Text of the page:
Sunday, July 31, 2005


The morning of April second is slightly cold, a strange thing in San Diego. My mother ties a scarf around my neck and drives me to the pediatrician’s office. I’m going in for the first round of hepatitis B vaccinations because my high school, unfortunately, now requires them.

In the waiting room I pick up a copy of Highlights from six months ago. A little pale blonde girl with a jack-o’-lantern smile sits across from me. My mother is busy talking to some lady about tax day or something.

I look around, embarrassed to be the oldest kid here. Two little boys, possibly twins, fight over the remote control for the TV. Either way, I know they will both watch cartoons.

A stringy blonde woman who is presumably their mother (though she looks rather young) fills out forms on a clipboard. She looks tired. I try to imagine what her life must be like, but I can’t. My mind is firmly rooted in algebra, poetry, and premeditated, self-imposed social isolation.

“What’s your name?” the little girl asks. She is now sitting in the chair right next to mine.

“What’s it to you?” No, what I actually say is, “Britt.”

“Britt?” she says. “Is that short for Brittany? Because my name is Brittany. Sometimes, people call me Britt.”

“Nope, mine’s not short for anything, as far as I know.”

“Oh,” she says. “How old are you?”

“Sixteen,” I admit.

“I’m five and a half, going on six. Want to know what I’m here for? My brother Anthony is sick. He’s over there, the one in the red shirt.” He is one of the boys fighting for the remote.

“What does he have?” I ask.

“He can’t breathe sometimes. He wakes up in the middle of the night coughing his lungs out.”

“Really?” I say. She is probably exaggerating. Kids tend to do that. I flip to “Goofus and Gallant” to see what the prudish pair is up to these days.

“I tried to stop breathing once just to see what it was like,” Brittany says. “Two weeks ago.”

“That’s dumb,” I say, not looking up.

“I was in the bathtub, and my mom left me alone for a minute because the phone rang, and I went underwater. I was really drowning. Mom says there was water in my lungs. While my face was in the water I saw weird things. I saw the bathtub running over and the whole house going underwater. It was like the ocean. There were these shiny little fish and everything. The stairs were a waterfall. It was like being in an aquarium, I swear. The windows were like when you go to Sea World and see the whales in the pools and you tap on those windows and they swim over to you and you pretend to touch their noses. I was tapping and tapping on those windows, but they wouldn’t open. The water was getting black like somebody broke a pen in it. I tried the knob on the front door, but it was locked. I didn’t have the keys. Then I remembered that my dad had a dream about the sea once when he was little. He said he found a rowboat, but it didn’t help because the whole world was water, and he was water too, and I was water, and I was becoming a pearl in the mouth of a big oyster.”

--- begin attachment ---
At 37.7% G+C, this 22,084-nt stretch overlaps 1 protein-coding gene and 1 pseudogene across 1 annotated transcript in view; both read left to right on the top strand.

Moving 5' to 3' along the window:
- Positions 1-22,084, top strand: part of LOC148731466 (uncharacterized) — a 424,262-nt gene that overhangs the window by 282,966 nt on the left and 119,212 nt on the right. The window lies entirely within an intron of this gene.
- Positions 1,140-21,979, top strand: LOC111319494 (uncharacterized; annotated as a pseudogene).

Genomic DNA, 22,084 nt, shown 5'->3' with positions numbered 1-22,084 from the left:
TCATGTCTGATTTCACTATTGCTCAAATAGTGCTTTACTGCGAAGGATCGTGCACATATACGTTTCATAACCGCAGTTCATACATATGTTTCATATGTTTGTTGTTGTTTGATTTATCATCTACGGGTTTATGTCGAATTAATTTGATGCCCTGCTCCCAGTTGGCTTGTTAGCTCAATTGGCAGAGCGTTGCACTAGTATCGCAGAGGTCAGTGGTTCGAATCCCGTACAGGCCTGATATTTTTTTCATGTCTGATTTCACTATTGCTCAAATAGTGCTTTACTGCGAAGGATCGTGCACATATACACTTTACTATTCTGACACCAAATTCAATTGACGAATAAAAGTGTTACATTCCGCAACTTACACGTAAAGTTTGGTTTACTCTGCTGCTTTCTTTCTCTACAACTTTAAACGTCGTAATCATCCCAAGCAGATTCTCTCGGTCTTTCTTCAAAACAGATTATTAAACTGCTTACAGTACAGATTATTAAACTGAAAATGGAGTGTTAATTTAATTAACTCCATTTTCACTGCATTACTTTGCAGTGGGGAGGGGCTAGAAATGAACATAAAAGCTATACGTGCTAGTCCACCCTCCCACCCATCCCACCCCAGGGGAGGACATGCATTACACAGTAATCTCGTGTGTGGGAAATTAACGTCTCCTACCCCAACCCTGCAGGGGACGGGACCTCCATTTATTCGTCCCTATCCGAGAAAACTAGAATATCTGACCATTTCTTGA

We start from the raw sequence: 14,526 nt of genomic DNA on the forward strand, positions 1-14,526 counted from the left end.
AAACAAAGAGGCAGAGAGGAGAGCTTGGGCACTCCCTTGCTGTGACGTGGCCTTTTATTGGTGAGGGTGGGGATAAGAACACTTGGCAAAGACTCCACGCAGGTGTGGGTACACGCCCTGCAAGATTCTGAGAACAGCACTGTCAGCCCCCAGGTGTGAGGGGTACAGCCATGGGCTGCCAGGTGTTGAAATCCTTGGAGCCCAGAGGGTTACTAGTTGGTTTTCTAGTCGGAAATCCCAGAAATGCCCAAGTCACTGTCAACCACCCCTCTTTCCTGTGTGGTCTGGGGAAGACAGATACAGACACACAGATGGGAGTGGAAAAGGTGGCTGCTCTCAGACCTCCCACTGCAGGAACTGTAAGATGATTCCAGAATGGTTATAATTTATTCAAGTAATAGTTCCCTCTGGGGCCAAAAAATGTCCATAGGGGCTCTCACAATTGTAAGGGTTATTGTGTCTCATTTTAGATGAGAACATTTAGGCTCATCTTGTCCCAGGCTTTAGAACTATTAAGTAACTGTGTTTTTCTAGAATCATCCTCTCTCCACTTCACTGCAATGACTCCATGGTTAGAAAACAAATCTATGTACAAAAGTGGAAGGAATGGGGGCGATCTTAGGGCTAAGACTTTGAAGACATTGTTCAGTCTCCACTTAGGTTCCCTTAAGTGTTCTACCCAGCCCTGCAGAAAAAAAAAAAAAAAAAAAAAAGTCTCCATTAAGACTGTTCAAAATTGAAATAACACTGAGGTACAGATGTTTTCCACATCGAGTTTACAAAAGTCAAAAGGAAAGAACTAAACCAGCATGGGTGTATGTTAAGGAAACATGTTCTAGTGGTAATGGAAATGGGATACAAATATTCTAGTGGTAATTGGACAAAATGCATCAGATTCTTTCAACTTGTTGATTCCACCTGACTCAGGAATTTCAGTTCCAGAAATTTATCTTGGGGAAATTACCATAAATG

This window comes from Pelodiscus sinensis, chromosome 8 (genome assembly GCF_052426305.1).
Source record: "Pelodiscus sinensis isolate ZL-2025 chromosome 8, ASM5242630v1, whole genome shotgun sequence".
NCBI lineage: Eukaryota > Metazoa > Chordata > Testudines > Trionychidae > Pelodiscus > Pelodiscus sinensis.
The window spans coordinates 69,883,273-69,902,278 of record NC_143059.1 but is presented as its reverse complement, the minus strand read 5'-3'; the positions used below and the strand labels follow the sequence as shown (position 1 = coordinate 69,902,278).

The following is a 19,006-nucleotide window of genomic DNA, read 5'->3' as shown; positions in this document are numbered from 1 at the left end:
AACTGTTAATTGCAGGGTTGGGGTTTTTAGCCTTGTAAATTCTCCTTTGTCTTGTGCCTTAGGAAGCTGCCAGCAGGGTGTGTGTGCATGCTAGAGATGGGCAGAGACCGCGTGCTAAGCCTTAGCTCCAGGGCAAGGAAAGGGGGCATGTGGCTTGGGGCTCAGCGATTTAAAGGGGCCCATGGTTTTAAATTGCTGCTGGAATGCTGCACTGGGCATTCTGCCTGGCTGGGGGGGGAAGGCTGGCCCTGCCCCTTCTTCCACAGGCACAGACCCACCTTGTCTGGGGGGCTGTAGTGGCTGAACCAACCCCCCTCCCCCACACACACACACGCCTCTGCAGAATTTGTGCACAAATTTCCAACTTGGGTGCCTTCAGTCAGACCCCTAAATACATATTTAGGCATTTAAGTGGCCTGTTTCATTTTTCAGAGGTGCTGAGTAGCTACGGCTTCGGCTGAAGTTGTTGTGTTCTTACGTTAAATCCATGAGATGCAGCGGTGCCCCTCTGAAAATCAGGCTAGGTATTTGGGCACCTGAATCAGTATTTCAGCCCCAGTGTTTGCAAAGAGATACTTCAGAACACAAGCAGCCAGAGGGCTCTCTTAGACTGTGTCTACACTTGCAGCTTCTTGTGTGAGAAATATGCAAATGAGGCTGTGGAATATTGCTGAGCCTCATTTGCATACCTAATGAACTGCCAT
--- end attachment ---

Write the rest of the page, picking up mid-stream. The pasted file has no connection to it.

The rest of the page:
“Then what happened?” I say.

“My mom got off the phone and pulled me out.”

“Were you all right?”

“She had to breathe into my mouth, and then I spit up the water. I didn’t know where I was. At church they said it was like I was born again.”

“They were probably just talking about Jesus. It was around Easter time.”

“No, they were talking about me.”

“Britt Jacobs,” the nurse says.

I wave a quick goodbye to Brittany and follow the nurse through the humiliating little gate to one of the examination rooms. I sit on the papered table. Mom sits in the brown parent’s chair. The wallpaper has an animal motif: lions, tigers, and bears playing jacks, playing marbles, onesies and twosies and threesies. They are obviously performing elaborate mating rituals in their natural habitat. Some even have thought bubbles above their smiling heads. The words are too small to read, so I conjecture.

Tiger to bear: “I see right through that poker face.”

Lion to tiger: “Raise you twenty wildebeests.”

Bear to lion: “If you don’t stop cheating, I’ll squeal about your night of passion with that hyena.”

Still, I can’t get what Brittany said out of my head; she hadn’t said much, but it bothered me. I turn it over and over until her words become something like my own thoughts. This makes me angry, and I don’t know why. I walk out of the exam room a half hour later with two bandages on each of my upper arms, now sore from the shots. Brittany is still sitting out in the waiting room, biting her nails and swinging her legs which don’t quite reach the ground.

I don’t know what comes over me, but I lunge forward and grab her by the collar of her shirt.

“Who the hell are you supposed to be?” I say. “My younger self resurrected from the dead?”

She looks terrified. I watch her pupils dilate.

“Answer me!” I say.

Just then, the stringy blonde mother comes over and slaps me hard across the face. “Stay away from my daughter,” she says. “How dare you say these things to her? She is just a child.”

“She is not your child,” I say. “She is me.”

“What is wrong with you, Britt?” my mother says. She doesn’t recognize me when I’m not catatonic. “I’ve never seen you behave this way before. Come on, we’re leaving.”

My mother takes my hand and pulls me out of the office. On the way home I imagine the car slowly, slowly filling with water.


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